If our thanksgiving is based on circumstances, then when our comfort, our homes, and our health all fade, so does our thanksgiving. This is the way the world works, but not Christians. God’s will is that in all circumstances we give thanks. We have a treasure, and inheritance, that is guaranteed and sealed (Ephesians 1:13-14). Even if we lose everything we own, the One who owns us will never lose us. This alone is worth giving thanks! As believers we know that our best life comes later, and that isn’t because heaven is full of the joy of stuff, but rather full of the joy of Christ (Psalm 16:11). May we say like Asaph “Whom have I in heaven but you? And there is nothing on earth that I desire besides you” (Psalm 73:25).

Dave Aubrey

Read More
Meditation on Psalm 119:7-8

The Psalmist presents two aspects of praising God, “I will praise you with an upright heart, when I learn your righteous rules. I will keep your statutes; do not utterly forsake me” (Psalms 119:7-8).  One side deals with the external (the method of praising God through obedience), and this is what people see. However, the other side deals with the internal (the uprightness of our hearts), and this is what God sees. As said by a commentator, “he (the psalmist) did not want to offer God the image of praise or a moment of praise when the rest of his life was not upright”, this is the challenge to all of us as worshippers of God. Our wonderful assurance is that God sees us through Jesus’ life and sacrifice, and that is what truly matters.

David Edillon

Read More
David AubreyEdillonComment
Who Do You Perceive God to Be? (A Meditation on Psalm 119:75-76)

Who do you perceive God to be? In his book, “The Knowledge of the Holy,” A.W. Tozer famously observed, “What comes into our minds when we think about God is the most important thing about us…the most portentous fact about any man is not what he at a given time may say or do, but what he in his deep heart conceives God to be like.”

Perhaps you are experiencing a momentary disappointment or what seems to be an unending season of trial. By God’s grace, resist the temptation to allow your circumstances to interpret who God is for you. Instead, pray that God would grant you grace to abide and delight in the knowledge of who the Sovereign, eternal Creator has revealed Himself to be in His Word. And, as His servant, receive the comfort He has promised in Christ. 

Ellen Melnick

Read More
sufferingDavid AubreyComment
Are You Canonically Challenged? (Meditation on Psalm 119:4-6)

The psalmist prays, “Oh that my ways may be steadfast in keeping your statutes” (verse 5). The same God who commands is also the same God who has provided the means and the power to obey his commands, by giving us a heart of flesh. Looking forward to the new covenant, we read “And I will give you a new heart, and a new spirit I will put within you. And I will remove the heart of stone from your flesh and give you a heart of flesh. And I will put my Spirit within you, and cause you to walk in my statutes and be careful to obey my rules” (Ezekiel 36:26-27).  Paul, speaking of the Spirit of Christ who has been given to the believer, tells us that “the righteous requirement of the law might be fulfilled in us, who walk not according to the flesh but according to the spirit” (Romans 8:1-4).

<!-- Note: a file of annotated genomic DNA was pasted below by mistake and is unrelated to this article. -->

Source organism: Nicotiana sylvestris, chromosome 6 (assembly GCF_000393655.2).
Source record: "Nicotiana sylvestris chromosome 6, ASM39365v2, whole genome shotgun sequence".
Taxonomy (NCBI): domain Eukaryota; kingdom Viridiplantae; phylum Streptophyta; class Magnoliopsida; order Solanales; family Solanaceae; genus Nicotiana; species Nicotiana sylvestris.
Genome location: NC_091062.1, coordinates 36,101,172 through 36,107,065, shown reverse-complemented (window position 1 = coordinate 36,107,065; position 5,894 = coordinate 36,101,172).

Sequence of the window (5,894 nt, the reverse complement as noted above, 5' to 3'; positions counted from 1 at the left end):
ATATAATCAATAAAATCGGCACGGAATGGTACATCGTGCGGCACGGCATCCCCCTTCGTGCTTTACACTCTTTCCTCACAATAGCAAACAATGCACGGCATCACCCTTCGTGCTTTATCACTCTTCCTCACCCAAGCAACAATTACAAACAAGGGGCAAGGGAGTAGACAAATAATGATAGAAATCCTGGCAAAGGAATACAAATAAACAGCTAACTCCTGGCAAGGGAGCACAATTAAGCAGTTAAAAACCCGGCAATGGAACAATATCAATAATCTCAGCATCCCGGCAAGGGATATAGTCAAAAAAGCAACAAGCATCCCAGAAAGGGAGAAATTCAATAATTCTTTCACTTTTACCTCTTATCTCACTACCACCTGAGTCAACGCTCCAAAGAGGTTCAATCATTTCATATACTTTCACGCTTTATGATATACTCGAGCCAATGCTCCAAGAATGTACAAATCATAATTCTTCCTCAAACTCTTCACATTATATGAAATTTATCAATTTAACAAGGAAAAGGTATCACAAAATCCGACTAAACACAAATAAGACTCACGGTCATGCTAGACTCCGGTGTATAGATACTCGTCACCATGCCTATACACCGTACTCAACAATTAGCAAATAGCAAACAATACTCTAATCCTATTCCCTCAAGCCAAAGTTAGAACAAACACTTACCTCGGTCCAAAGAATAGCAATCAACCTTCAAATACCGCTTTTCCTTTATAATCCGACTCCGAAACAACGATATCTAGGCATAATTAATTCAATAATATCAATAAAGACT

Joose Dotson

Read More
Meditation on Psalm 119:73-74

Too many Christians live defeated lives. They live enslaved to their sin, as if sanctification is a lost cause (at least in a specific area of their life). Even worse, they fear falling away from the faith completely. Is this the message of the gospel? Paul called those in Galatia who struggled with this fools! Not because they struggled with sin, but because they thought it was up to them to defeat it! Paul asks, “Who has bewitched you?” then he says, “Did you receive the Spirit by works of the law or by hearing with faith? Are you so foolish? Having begun by the Spirit, are you now being perfected by the flesh?” (Galatians 3:1-4). In other words, we must realize that not only were we saved completely by God’s grace, but we are sanctified completely by God’s grace. God has put His own name on the line as the guarantee. He will surely do it! 

Dave Aubrey

Read More
David Aubrey Comment
Meditation on Psalm 119:47-48

The Psalmist is engaged in actively pursuing God. He says “I find” my delight which implies that he is involved in seeking out something. He is seeking with a purpose, which is to discover something that he is invested in. He is seeking out those things “which he loves.” Those things which he loves so much that they bring him “delight.” Jesus teaches us what should be the proper inclination of the heart (what we should love) in Luke 12:33-34. “Sell your possessions, and give to the needy. Provide yourselves with moneybags that do not grow old, with a treasure in the heavens that does not fail, where no thief approaches and no moth destroys. For where your treasure is, there will your heart be also.”